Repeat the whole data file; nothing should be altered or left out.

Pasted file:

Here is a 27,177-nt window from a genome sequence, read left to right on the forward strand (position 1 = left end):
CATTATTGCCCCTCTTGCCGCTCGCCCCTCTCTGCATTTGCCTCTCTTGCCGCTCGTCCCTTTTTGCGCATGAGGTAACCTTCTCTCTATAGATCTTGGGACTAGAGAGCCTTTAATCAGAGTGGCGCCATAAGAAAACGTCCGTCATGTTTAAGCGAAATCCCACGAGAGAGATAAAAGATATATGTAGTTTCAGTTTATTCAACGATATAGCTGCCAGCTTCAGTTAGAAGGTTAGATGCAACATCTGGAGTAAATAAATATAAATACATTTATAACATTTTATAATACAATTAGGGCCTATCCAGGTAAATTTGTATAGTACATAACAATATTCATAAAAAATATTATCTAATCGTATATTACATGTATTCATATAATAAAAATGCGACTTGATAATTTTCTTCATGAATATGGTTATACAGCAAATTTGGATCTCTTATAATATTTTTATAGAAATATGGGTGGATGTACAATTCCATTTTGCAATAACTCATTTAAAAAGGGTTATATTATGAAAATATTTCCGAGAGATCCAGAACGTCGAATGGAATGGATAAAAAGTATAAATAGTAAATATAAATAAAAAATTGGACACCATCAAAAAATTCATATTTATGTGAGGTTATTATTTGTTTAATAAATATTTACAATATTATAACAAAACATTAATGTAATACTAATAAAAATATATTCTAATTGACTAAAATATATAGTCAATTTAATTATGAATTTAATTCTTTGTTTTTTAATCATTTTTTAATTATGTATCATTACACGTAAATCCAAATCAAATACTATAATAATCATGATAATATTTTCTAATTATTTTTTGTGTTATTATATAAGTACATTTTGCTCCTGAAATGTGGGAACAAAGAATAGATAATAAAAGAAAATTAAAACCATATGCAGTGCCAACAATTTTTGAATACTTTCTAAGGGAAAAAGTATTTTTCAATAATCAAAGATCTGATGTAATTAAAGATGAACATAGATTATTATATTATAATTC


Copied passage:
Here is a 27,177-nt window from a genome sequence, read left to right on the forward strand (position 1 = left end):
CATTATTGCCCCTCTTGCCGCTCGCCCCTCTCTGCATTTGCCTCTCTTGCCGCTCGTCCCTTTTTGCGCATGAGGTAACCTTCTCTCTATAGATCTTGGGACTAGAGAGCCTTTAATCAGAGTGGCGCCATAAGAAAACGTCCGTCATGTTTAAGCGAAATCCCACGAGAGAGATAAAAGATATATGTAGTTTCAGTTTATTCAACGATATAGCTGCCAGCTTCAGTTAGAAGGTTAGATGCAACATCTGGAGTAAATAAATATAAATACATTTATAACATTTTATAATACAATTAGGGCCTATCCAGGTAAATTTGTATAGTACATAACAATATTCATAAAAAATATTATCTAATCGTATATTACATGTATTCATATAATAAAAATGCGACTTGATAATTTTCTTCATGAATATGGTTATACAGCAAATTTGGATCTCTTATAATATTTTTATAGAAATATGGGTGGATGTACAATTCCATTTTGCAATAACTCATTTAAAAAGGGTTATATTATGAAAATATTTCCGAGAGATCCAGAACGTCGAATGGAATGGATAAAAAGTATAAATAGTAAATATAAATAAAAAATTGGACACCATCAAAAAATTCATATTTATGTGAGGTTATTATTTGTTTAATAAATATTTACAATATTATAACAAAACATTAATGTAATACTAATAAAAATATATTCTAATTGACTAAAATATATAGTCAATTTAATTATGAATTTAATTCTTTGTTTTTTAATCATTTTTTAATTATGTATCATTACACGTAAATCCAAATCAAATACTATAATAATCATGATAATATTTTCTAATTATTTTTTGTGTTATTATATAAGTACATTTTGCTCCTGAAATGTGGGAACAAAGAATAGATAATAAAAGAAAATTAAAACCATATGCAGTGCCAACAATTTTTGAATACTTTCTAAGGGAAAAAGTATTTTTCAATAATCAAAGATCTGATGTAATTAAAGATGAACATAGATTATTATATTATAATTC